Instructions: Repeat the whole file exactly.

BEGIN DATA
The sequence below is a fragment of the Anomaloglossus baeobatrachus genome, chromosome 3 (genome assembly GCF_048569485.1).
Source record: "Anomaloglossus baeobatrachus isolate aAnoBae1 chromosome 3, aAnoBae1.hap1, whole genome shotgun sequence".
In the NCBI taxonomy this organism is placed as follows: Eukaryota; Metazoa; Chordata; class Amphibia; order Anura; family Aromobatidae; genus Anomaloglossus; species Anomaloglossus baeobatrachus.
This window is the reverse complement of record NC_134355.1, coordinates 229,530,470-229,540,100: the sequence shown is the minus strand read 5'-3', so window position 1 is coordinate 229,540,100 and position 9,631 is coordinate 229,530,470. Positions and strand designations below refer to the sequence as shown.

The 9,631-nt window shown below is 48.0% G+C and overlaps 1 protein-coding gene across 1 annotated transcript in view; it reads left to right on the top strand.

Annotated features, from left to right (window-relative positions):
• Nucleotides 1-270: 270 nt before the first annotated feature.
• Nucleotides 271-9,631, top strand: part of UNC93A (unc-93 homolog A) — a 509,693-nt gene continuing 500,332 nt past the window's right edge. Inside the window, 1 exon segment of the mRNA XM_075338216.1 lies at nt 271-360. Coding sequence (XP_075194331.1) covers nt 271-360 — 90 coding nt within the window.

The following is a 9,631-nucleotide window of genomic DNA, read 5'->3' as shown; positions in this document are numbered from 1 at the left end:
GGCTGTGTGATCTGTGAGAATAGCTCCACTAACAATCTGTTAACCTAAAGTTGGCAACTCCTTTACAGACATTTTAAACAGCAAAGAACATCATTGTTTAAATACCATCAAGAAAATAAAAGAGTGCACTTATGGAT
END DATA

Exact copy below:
The sequence below is a fragment of the Anomaloglossus baeobatrachus genome, chromosome 3 (genome assembly GCF_048569485.1).
Source record: "Anomaloglossus baeobatrachus isolate aAnoBae1 chromosome 3, aAnoBae1.hap1, whole genome shotgun sequence".
In the NCBI taxonomy this organism is placed as follows: Eukaryota; Metazoa; Chordata; class Amphibia; order Anura; family Aromobatidae; genus Anomaloglossus; species Anomaloglossus baeobatrachus.
This window is the reverse complement of record NC_134355.1, coordinates 229,530,470-229,540,100: the sequence shown is the minus strand read 5'-3', so window position 1 is coordinate 229,540,100 and position 9,631 is coordinate 229,530,470. Positions and strand designations below refer to the sequence as shown.

The 9,631-nt window shown below is 48.0% G+C and overlaps 1 protein-coding gene across 1 annotated transcript in view; it reads left to right on the top strand.

Annotated features, from left to right (window-relative positions):
• Nucleotides 1-270: 270 nt before the first annotated feature.
• Nucleotides 271-9,631, top strand: part of UNC93A (unc-93 homolog A) — a 509,693-nt gene continuing 500,332 nt past the window's right edge. Inside the window, 1 exon segment of the mRNA XM_075338216.1 lies at nt 271-360. Coding sequence (XP_075194331.1) covers nt 271-360 — 90 coding nt within the window.

The following is a 9,631-nucleotide window of genomic DNA, read 5'->3' as shown; positions in this document are numbered from 1 at the left end:
GGCTGTGTGATCTGTGAGAATAGCTCCACTAACAATCTGTTAACCTAAAGTTGGCAACTCCTTTACAGACATTTTAAACAGCAAAGAACATCATTGTTTAAATACCATCAAGAAAATAAAAGAGTGCACTTATGGAT